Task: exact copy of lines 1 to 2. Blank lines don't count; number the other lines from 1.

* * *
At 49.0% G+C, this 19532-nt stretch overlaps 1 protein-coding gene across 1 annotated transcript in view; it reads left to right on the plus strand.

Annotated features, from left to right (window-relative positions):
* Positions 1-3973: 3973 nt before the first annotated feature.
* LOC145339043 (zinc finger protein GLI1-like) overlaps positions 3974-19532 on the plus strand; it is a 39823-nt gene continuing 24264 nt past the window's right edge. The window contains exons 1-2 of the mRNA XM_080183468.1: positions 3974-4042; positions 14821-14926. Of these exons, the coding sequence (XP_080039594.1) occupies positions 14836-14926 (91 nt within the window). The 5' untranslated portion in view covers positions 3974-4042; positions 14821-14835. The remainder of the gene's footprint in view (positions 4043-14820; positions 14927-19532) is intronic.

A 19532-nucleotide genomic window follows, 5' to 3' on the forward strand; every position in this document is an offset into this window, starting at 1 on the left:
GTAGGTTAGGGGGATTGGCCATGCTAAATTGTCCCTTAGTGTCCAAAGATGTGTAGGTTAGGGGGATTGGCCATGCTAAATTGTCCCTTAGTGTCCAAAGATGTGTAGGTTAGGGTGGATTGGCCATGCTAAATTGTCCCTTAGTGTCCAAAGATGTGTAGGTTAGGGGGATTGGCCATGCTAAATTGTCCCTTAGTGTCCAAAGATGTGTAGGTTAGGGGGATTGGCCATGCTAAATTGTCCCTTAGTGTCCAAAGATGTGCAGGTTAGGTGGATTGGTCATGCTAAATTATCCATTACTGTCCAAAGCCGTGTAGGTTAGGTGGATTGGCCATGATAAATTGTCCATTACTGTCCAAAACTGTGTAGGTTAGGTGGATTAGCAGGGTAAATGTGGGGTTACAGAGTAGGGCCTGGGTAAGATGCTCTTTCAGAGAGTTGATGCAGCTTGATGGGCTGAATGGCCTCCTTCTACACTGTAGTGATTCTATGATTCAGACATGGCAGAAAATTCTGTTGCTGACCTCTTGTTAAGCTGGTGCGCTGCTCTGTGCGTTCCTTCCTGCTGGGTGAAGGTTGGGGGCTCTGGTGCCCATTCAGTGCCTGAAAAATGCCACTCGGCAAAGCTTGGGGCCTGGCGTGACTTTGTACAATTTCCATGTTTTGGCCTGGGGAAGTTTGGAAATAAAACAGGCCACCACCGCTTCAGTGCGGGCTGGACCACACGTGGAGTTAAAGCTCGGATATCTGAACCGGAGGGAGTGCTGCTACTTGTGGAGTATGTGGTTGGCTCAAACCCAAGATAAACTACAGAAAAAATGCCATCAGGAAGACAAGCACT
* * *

At 49.0% G+C, this 19532-nt stretch overlaps 1 protein-coding gene across 1 annotated transcript in view; it reads left to right on the plus strand.

Annotated features, from left to right (window-relative positions):